In regards to the JavaOne keynote and general sessions I popped in and out of through today, allow me to refer you to my note last week on Adobe’s Open Screens Project. I’m sure it drives Sun crazy to hear the comparison so directly, but, really, that’s the way it is.
It shouldn’t make them cringe, though: it’s a good plan. The fact that Adobe, Microsoft, Sun, and others are all racing towards the same end should be encouraging, not frustrating. Getting preempted by a week with, basically, the same sort of announcement is meaningless in the grand scheme of things for the winner(s).
There are substantial differences about how Sun wants to get from here to there – mainly, by being completely open source and underpinned by Java (of course)- but the goals are essentially the same: delivering better user interfaces that are ‘net native across multiple devices and contexts (“screens”) with minimal coding on the developer’s part.
I really wanted Sun to announce that JavaFX was fully cooked and 1.0 was ready – pick up your CDs on the way out the door. But, they didn’t. To be fair, that expectation is completly unreasonable. It’s tough to balance the pragmatism of that against the spectacle expectations of a big event like JavaOne.
They’re still behind the other RIA folks, at least those who have the “1.0” version of their RIA platforms out there. The good news for Sun is that this whole RIA thing is still up in the air and like NetBeans to Eclipse, the mile-stones announced today make it feel like Sun can out-last people who keep saying they’re dead in this space.
What is an RIA? The New GUI Toolkits
Pulling back to yesterday’s RedMonk unconference – dude, how awesome did that turn out? totally! – and the last round-table on RIAs: the developers have realized that this whole RIA thing has almost gone SOA on us. Those three letters have almost become meaningless other than in general terms like “engages users” or “helps users accomplish their goals.” Indeed!
I’m fixin’ to go on a definitional jaunt here, so don’t get too offended or hung up on debating the True Meaning. What I’m capturing here is what I view as a pragmatic outline for what “RIA” should mean going forward based on both what I want it to mean and what I see people’s efforts boiling down to.
In discussions about RIAs, people tend to focus on the R and not to much the I. That is, sure, it’s one thing for these UIs to be nice looking, to be slick, to be “sexy.” Looking good is key to RIAs, yes. But the salient, important points are:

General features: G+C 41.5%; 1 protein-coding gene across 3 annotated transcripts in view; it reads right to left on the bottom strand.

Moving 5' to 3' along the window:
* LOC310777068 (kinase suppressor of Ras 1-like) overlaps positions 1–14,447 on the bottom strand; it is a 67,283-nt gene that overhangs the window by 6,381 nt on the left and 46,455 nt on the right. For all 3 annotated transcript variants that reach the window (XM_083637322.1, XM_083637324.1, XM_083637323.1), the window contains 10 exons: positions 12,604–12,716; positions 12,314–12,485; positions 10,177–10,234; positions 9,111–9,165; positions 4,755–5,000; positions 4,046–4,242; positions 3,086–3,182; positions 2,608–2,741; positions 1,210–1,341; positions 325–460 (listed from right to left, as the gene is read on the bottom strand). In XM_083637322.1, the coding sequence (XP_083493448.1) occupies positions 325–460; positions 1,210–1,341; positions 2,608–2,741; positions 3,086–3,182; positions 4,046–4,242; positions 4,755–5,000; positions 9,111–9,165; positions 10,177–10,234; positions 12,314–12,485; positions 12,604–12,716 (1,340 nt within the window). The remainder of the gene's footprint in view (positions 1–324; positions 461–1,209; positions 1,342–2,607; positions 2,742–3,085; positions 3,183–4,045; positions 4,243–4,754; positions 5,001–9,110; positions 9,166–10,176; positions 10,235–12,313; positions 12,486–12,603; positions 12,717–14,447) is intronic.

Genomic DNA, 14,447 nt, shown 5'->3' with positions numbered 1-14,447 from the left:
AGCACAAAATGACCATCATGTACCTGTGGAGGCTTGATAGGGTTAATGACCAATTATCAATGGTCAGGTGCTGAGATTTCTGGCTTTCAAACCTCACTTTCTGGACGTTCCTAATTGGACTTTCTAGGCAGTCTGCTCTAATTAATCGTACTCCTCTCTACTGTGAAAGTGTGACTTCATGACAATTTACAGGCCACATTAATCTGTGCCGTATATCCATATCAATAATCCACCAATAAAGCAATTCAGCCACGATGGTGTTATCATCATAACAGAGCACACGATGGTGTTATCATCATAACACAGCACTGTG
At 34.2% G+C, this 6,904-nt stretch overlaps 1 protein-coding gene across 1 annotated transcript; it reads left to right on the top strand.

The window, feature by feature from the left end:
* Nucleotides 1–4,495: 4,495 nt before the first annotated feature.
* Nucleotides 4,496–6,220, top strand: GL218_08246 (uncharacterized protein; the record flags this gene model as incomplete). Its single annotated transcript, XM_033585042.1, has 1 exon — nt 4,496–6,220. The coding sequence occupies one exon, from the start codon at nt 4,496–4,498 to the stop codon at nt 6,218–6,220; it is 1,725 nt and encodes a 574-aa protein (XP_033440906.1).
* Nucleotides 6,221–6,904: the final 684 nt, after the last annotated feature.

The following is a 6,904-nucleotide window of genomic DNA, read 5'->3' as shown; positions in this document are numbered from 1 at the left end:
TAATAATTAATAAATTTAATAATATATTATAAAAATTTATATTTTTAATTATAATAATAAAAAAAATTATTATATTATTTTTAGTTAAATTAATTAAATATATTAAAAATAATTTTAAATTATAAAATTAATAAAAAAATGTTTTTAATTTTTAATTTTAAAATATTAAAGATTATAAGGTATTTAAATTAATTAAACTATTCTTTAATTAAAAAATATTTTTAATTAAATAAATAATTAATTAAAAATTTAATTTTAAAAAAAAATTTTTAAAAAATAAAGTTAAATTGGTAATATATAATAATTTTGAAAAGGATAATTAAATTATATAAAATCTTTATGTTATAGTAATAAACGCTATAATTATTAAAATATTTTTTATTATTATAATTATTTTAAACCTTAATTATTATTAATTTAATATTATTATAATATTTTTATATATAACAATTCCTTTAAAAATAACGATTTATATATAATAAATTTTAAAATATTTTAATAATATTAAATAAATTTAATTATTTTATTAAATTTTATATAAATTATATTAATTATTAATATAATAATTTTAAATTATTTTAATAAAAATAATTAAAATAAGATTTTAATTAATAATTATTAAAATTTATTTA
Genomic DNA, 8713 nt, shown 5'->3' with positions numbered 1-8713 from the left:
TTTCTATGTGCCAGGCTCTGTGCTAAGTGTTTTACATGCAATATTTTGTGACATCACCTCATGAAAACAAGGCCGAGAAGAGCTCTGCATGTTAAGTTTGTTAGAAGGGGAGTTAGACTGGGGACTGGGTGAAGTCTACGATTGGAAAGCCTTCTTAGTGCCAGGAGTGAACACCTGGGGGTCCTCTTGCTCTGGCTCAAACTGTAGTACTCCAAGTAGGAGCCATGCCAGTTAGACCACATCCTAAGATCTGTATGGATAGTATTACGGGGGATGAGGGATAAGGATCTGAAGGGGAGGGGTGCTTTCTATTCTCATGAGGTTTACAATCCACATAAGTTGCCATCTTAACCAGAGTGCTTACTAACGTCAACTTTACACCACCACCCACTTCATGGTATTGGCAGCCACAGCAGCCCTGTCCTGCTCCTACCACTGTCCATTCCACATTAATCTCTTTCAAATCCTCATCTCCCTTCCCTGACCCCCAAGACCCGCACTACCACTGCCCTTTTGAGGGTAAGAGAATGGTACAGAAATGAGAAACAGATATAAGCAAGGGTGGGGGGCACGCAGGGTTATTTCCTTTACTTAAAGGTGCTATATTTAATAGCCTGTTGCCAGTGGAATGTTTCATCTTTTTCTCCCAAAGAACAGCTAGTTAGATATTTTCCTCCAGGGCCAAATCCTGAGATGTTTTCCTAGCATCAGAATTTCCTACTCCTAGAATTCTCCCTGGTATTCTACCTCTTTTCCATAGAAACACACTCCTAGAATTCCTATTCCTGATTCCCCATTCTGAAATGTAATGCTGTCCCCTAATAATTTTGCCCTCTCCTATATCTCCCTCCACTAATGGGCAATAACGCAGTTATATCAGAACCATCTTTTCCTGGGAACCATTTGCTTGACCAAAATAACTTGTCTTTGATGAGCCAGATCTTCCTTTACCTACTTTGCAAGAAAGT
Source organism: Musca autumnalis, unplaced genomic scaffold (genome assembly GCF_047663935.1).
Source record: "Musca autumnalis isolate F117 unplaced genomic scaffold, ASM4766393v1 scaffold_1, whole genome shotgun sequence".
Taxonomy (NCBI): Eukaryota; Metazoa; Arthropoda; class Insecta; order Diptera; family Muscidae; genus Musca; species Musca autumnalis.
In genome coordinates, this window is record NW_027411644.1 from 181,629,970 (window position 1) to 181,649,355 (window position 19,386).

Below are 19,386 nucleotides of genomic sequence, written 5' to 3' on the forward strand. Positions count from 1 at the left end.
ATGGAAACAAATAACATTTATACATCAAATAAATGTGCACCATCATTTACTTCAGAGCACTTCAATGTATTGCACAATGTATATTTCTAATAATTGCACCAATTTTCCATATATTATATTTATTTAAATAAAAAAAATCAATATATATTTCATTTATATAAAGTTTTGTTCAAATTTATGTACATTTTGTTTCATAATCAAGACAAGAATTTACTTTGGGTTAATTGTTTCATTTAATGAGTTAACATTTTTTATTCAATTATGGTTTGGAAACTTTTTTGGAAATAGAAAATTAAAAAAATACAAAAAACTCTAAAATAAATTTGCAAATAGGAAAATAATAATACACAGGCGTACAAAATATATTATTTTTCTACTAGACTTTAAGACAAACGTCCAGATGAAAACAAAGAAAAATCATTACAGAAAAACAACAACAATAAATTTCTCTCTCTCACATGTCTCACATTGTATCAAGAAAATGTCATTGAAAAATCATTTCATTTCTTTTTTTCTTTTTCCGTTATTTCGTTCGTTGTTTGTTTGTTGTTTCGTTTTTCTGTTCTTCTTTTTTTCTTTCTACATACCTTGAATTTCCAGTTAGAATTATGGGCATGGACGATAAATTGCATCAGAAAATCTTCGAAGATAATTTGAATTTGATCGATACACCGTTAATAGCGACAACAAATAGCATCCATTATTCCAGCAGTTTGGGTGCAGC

- Developing in RIA frameworks is easier than developing in existing frameworks, including Ajax if you like to rain on that parade
- RIA frameworks create GUI interfaces, not static, non-Ajax HTML web applications
- RIAs involve and use the internet heavily, or, in closed down systems, are network aware
- RIAs are much easier to install and get using than previous GUI applications
Sometimes there’s desktop access, but that’s more just controlling where your data is stored or if you can work offline. Sometimes running on cellphones and other devices is a key point, but that’s more a widening of the idea of what a computer is. Adobe’s focus on “screens” is a simple way of calling this out.
There’s no guarantee of usability, usefulness, or anything positive in what an RIA is. It’s just the term we use for the next generation of GUI frameworks.
Sun, Microsoft, Adobe, Mozilla, Ajax-heads, Curl, Bungee, WaveMaker, Appcelerator, and all the others have varying degrees of this notion in play. All of them are just looking to deliver a new way to make user interfaces (GUIs) that are highly network enabled. Microsoft likes to call them “connected applications,” which I think works well as a phrase. The way AIR mixes up a GUI framework (Flex) with a web browser (WebKit/Ajax) into one runtime is a good example of how jumbled the technology soup is.
Success is a person using an RIA, thinking it’s a desktop app, and then at some point thinking, “wait, I didn’t actually download and install something.” Hence the battle to get the runtimes distributed so installation is as unobtrusive as possible.
To put it in a more playful way:
If I was strapped to a chair spot light blasted in my face in a dark, smokey room, I’d say this: GMail is not an RIA. Google Reader with Gears enabled offline access is. To me, one is obviously a web application, while the other is an application. But then I’d try to wiggle out of that chair and run away quickly before someone started asking me if ecto, Twitterific, Buzzword, or Google Docs without Gears was an RIA. I think I’d be yelling “it was HTML’s game to loose, man! And they lost it!” as I skedaddled away.